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Waitomo on board with national water reforms

25 Aug 2020, 12:00 PM

Waitomo District Council (WDC) is taking up national financial stimulus to improve the way Waitomo delivers water, wastewater and stormwater.

 

At today’s WDC’s monthly council meeting, elected members unanimously agreed to participate in tranche one of the Three Waters Services Reform through a Memorandum of Understanding (MoU) with the Crown.

 

The Three Waters Reform aims to significantly improve the safety and quality of drinking water services and the environmental performance of drinking water and wastewater systems across New Zealand.

 

Joining allows WDC to access up to $3.5 million in targeted infrastructure funding for investment in the water sector.  It also means the Council is committed to engaging and working with the Government and other councils to explore opportunities to improve three waters service delivery.

 

Chief executive Chris Ryan says signing the MoU opens up significant funding to help WDC address the broader challenges facing the delivery of water service.

 

“It’s a sizeable amount which we wouldn’t otherwise have had access to.  To put it in to context we typically invest $1.3 million a year across the Waitomo District for water asset renewals and improvements, so we can do a lot with this money over and above the usual ratepayer contribution.”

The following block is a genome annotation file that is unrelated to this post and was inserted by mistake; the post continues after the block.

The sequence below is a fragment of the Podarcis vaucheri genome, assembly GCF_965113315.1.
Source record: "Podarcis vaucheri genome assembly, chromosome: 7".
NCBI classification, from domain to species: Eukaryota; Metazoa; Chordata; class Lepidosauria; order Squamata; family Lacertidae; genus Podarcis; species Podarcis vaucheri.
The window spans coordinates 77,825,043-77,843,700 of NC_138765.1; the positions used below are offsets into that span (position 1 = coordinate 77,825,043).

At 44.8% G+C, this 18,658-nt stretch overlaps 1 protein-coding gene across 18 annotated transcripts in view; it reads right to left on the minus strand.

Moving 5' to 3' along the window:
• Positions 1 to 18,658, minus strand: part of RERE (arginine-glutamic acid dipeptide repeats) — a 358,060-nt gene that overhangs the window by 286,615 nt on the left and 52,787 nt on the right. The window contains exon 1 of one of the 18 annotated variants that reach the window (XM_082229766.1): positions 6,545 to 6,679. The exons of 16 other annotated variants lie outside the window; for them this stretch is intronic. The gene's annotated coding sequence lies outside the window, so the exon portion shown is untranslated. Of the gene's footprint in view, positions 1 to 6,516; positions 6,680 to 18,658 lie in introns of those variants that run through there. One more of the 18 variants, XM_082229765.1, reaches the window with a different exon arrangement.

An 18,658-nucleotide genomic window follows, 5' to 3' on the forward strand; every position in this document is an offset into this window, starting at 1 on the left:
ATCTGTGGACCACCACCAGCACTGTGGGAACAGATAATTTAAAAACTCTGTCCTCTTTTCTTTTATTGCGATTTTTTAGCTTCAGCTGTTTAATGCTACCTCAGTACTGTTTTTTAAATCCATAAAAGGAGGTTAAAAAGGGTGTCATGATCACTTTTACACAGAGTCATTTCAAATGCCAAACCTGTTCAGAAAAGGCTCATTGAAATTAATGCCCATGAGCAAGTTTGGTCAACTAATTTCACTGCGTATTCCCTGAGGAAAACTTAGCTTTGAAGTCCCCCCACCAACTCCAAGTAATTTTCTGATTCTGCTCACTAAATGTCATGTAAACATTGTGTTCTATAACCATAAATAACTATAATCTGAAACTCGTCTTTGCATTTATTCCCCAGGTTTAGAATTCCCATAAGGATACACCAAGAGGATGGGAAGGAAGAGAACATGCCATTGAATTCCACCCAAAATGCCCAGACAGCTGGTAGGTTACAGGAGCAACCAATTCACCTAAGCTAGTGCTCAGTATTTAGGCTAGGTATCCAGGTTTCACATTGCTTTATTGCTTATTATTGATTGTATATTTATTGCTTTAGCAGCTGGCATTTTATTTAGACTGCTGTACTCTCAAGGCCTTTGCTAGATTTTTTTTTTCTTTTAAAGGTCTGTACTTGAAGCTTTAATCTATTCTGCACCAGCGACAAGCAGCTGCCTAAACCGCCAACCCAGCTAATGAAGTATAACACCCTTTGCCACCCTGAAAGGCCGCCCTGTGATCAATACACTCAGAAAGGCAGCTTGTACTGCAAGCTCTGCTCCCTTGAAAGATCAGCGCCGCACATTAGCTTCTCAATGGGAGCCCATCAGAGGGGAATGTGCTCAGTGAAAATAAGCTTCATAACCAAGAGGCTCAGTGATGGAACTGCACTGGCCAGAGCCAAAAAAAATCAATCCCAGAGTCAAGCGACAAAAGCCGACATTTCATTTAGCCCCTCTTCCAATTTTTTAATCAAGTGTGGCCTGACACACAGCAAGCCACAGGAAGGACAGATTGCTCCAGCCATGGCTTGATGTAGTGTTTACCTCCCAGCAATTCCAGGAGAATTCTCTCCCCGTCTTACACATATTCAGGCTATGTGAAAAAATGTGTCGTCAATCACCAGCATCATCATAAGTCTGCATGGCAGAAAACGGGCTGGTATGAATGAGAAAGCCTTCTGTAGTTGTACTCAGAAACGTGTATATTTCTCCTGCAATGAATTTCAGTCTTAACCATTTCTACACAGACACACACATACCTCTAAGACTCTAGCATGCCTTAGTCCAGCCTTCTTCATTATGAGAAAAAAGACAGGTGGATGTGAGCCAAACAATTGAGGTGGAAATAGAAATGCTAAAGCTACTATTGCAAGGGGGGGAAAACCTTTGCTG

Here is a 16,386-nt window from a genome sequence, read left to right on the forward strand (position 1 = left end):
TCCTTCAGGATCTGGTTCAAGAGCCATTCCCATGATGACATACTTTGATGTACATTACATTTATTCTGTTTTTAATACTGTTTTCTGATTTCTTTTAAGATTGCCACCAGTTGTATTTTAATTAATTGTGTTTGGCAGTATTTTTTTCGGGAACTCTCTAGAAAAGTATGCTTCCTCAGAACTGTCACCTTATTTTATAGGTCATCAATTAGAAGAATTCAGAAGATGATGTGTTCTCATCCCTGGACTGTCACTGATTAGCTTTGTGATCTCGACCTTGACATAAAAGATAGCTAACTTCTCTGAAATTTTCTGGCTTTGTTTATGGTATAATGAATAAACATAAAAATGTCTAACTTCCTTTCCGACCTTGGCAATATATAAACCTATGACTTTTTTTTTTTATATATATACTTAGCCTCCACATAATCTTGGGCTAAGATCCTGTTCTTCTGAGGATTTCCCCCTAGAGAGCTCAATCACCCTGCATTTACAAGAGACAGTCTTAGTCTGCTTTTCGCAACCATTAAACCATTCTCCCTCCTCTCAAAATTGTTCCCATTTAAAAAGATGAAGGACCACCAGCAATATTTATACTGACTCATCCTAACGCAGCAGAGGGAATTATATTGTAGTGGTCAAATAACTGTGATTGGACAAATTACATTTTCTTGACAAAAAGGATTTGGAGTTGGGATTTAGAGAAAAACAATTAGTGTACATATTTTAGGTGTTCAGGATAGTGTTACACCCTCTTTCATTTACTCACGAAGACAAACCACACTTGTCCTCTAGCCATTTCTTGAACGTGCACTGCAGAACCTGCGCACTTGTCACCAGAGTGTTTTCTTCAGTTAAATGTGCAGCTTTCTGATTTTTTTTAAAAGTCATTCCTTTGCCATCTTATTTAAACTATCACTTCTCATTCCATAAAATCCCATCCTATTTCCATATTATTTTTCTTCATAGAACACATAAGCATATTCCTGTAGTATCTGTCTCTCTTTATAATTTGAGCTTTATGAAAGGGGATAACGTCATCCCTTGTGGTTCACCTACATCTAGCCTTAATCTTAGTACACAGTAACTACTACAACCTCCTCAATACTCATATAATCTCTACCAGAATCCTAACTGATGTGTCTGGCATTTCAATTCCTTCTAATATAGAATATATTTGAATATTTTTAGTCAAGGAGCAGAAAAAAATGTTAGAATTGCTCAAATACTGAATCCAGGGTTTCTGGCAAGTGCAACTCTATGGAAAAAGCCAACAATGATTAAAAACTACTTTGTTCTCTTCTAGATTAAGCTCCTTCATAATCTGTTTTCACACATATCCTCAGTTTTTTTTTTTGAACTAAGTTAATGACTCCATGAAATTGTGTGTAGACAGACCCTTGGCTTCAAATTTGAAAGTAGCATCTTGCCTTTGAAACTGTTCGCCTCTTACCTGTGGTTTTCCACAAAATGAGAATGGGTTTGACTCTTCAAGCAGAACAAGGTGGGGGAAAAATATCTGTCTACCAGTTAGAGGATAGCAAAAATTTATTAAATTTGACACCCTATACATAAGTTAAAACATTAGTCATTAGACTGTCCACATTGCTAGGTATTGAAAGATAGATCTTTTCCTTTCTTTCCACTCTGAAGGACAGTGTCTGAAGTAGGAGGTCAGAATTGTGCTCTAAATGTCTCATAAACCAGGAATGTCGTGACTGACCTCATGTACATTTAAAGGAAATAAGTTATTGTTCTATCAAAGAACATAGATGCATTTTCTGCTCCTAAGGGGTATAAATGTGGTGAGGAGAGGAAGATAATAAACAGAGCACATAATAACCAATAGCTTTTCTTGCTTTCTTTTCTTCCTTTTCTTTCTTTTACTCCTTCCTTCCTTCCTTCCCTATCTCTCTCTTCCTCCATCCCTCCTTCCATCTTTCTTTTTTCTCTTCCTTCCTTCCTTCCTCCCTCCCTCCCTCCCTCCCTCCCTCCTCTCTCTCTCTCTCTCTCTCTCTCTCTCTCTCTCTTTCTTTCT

The funding is part of a $761 million funding package announced by Government in July to help stimulate the economy post-COVID-19. The funding needs to be used on water projects that are over and above what WDC already has planned.

 

“Currently we’re responsible for investing in our infrastructure and delivering our own three waters services, the cost of which makes up a large proportion of the annual rates bill for town residents.

 

What the final form of the reforms will look like is still to be decided. By signing up it allows us to be involved in decisions that will impact how water and wastewater services are funded and delivered across New Zealand for future generations. We’ve invested heavily in our waters infrastructure over the past ten years, so any reform needs to take that into account as well as being beneficial to our ratepayers in the long term.”

 

Participating in first tranche won’t commit WDC to further participation in the reform programme.  At the end of tranche one WDC can ‘opt out’ without penalty.

 

“The MoU means we accept the reforms principles and objectives and will work with Government and neighbouring Councils to consider regional approaches, during this time we can assess the programme and decide if we will be involved in the future” says Ryan.

 

Staff will report back at the September Council meeting to sign the funding agreement with delivery plans due by the end of October.

 

-ENDS-